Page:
UK startups and scaleups seeking to raise capital from US investors need to anticipate how US investors view patents and other intellectual property. Every good investor pitch deck has an IP slide, and certain questions arise consistently. Below is a checklist of considerations to help reduce friction when communicating your company’s IP strategy.
One of the first questions US investors ask is whether the company owns all its IP. US law on patent ownership differs materially from the law prevalent in the UK and throughout Europe, where inventions created in the course of the inventor’s work are owned by the company. Under US law, inventions are owned by the inventors themselves unless a written contract (such as an employee or consulting agreement) is signed by each inventor specifically assigning inventions to the company.
Investors in the US often take a holistic view of IP and recognize that not every innovation is suitable for patent protection, especially because patenting requires public disclosure. US trade secret law also is strong and recently was fortified by passage of the Defend Trade Secrets Act of 2016. Accordingly, evaluate each aspect of your technology to determine the best form or protection for each. Consider trade secret protection for “back-office” innovations in particular, where reverse engineering by your competitors would not be possible and detection of infringement by others would require special access.
Make sure that the timing of your patent strategy is well-coordinated with your product development strategy and the life cycle of your product. Investors will want to know you have a plan.
The US offers provisional patent applications, which are temporary placeholders that can be updated during their one-year lifespan, but must be converted to non-provisional patent applications on their filing anniversary. Once converted, no updates or additions are permitted.
A US provisional patent application may be the right filing strategy for a nascent aspect of your technology, so long as it will be sufficiently developed within one year to allow complete documentation. Also, US patent law offers a one-year grace period not available in many other geographies, which can save some rights for prematurely disclosed inventions.
US investors typically will want to confirm that your worldwide patent strategy matches your business strategy and reflects a commonsense cost/benefit approach. Patents are territorial, but international IP treaties allow you to extend an application into the US if you act within one year of filing. The other direction also works, i.e., a US patent application can be extended into the UK on or before its one-year filing anniversary.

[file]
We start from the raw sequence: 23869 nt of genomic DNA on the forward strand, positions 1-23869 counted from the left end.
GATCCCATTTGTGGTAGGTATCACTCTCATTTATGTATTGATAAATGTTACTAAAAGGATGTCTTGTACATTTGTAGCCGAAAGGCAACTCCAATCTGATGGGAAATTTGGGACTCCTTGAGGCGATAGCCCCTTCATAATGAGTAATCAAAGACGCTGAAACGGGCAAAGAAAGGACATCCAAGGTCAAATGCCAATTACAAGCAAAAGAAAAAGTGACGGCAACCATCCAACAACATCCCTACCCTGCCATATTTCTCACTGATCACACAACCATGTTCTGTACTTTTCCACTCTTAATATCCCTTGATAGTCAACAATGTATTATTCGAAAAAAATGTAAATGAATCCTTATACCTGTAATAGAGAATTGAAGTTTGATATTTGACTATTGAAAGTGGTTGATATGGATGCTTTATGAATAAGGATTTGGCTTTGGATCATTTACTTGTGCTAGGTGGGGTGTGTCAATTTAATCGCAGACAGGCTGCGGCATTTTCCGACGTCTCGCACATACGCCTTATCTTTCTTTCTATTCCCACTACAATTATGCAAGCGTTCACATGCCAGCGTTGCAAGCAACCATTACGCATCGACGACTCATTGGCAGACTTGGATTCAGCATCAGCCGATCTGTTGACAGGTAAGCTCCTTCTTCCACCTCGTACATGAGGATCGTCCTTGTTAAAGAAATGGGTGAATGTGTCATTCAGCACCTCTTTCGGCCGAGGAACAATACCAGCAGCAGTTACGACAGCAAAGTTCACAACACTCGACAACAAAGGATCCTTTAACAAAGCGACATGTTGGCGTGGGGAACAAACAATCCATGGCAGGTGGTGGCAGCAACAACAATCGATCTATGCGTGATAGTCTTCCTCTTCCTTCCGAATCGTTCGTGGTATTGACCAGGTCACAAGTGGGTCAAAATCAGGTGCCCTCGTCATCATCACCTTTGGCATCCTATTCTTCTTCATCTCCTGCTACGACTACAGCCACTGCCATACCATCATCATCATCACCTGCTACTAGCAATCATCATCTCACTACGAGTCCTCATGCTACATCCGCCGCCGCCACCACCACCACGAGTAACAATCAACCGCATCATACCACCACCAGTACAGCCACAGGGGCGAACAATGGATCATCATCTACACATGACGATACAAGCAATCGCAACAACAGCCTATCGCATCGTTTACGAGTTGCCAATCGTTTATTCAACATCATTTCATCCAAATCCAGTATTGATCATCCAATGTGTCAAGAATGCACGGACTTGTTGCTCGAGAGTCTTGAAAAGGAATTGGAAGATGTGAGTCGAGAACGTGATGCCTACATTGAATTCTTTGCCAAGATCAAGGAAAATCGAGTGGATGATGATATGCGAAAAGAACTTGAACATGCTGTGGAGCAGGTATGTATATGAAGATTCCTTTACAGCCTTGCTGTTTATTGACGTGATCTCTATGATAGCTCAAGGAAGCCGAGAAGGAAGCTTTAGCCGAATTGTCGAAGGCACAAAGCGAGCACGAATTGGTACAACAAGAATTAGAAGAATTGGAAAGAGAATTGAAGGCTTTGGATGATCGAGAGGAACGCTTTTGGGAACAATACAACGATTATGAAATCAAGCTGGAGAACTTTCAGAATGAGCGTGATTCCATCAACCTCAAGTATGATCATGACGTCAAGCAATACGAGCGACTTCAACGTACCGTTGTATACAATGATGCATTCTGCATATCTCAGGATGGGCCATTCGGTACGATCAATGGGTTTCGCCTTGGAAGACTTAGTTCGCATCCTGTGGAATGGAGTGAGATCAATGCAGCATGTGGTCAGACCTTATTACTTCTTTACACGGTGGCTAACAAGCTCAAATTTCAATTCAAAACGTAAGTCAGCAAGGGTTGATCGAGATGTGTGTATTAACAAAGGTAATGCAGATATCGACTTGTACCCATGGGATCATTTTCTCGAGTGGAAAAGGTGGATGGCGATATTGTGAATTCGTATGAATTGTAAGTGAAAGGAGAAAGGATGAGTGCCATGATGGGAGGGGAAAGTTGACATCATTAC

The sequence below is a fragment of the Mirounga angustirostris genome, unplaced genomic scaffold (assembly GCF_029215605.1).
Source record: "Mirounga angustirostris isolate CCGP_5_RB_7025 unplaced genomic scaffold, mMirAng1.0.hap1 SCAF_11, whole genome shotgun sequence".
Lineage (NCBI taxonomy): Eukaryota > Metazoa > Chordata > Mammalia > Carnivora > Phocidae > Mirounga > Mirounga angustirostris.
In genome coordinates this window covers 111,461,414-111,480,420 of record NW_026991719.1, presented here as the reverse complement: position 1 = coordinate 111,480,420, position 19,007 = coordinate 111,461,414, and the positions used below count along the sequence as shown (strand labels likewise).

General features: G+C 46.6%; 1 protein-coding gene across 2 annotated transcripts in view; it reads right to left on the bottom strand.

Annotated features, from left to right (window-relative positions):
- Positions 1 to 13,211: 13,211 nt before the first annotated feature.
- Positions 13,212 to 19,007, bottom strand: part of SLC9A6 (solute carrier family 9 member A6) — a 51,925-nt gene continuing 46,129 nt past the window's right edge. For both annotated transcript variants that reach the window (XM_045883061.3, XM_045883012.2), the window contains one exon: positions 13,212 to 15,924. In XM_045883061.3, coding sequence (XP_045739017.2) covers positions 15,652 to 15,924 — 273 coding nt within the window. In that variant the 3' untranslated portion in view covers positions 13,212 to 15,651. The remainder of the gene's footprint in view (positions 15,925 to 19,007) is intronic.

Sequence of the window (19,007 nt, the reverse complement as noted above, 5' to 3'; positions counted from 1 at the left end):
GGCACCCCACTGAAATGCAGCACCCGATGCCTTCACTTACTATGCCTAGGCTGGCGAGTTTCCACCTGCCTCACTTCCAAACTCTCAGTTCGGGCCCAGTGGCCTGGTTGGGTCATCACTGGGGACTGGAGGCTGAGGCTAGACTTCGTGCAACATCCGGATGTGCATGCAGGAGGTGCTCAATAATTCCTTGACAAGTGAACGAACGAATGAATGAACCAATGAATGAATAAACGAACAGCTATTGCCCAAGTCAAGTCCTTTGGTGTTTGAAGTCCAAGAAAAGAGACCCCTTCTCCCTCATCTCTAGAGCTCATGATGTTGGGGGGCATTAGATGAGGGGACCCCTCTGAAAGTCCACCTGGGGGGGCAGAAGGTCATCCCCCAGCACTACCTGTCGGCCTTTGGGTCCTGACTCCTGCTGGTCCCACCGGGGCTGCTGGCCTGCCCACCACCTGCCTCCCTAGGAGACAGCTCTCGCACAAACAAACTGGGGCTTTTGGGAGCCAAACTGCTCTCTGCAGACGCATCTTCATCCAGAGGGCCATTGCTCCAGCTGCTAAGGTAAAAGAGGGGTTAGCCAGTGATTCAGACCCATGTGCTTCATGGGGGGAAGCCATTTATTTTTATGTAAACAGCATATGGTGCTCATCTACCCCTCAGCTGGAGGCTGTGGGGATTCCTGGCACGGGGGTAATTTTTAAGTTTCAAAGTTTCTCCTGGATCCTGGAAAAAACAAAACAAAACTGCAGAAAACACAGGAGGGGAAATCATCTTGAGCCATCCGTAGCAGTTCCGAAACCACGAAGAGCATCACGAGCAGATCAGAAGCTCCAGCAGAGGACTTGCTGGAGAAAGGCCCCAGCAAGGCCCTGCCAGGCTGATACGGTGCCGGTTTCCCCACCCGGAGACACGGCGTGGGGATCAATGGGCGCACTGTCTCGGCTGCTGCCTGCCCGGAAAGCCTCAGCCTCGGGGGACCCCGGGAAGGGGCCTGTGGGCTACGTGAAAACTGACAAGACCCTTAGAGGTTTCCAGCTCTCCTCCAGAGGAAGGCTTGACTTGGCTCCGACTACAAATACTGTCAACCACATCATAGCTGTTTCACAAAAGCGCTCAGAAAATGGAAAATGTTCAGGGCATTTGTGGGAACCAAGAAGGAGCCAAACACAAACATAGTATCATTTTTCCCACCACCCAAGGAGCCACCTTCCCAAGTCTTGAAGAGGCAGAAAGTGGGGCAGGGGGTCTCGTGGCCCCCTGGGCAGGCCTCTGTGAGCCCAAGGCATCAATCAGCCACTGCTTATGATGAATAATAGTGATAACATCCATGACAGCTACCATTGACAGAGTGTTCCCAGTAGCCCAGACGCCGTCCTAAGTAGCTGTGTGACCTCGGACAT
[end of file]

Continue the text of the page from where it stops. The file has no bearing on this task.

For particularly valuable inventions with short life spans and obsolescence cycles, show that you have considered using the US Patent Office’s Track One Prioritized Exam program that allows patent applications to be examined under a dramatically accelerated timeline for an additional fee. Negotiation with the patent examiner starts just a few months after filing and you will receive a final answer on patentability within one year. Used strategically, the Track One Prioritized Exam program can make patent protection a viable option for technologies and products that otherwise would not be good fit.
Often overlooked is that US law offers cost-effective protection similar to industrial design protection in Europe. Like utility patent applications, design patent applications can be bi-directionally extended across the Atlantic, but the timeline to do so is six months rather than one year. This form of protection should be top-of-mind when the aesthetic or “look-and-feel” properties of an invention (e.g., a piece of hardware, a device, or a tool), are part of the value proposition. Importantly, US design patents also can be used to protect unique Graphic User Interfaces (GUIs).
US patent law is undergoing significant changes in critical areas in the wake of recent US judicial decisions, including what types of inventions are eligible for patenting. The ramifications at the US Patent Office are still unfolding; most affected are patents covering business method and software inventions, but all types of inventions are affected to some extent. Check with a US patent attorney at critical decision points to stay up to date on how these changes could impact your company’s IP current portfolio and future strategy.
Post produced in partnership with Daniel Glazer, Michael Hostetler, and Scott Burkette at Wilson Sonsini Goodrich & Rosati. Dan can be reached at firstname.lastname@example.org, Mike at email@example.com, and Scott at firstname.lastname@example.org.
The foregoing does not constitute legal advice and should not be relied upon for business or legal decisions.
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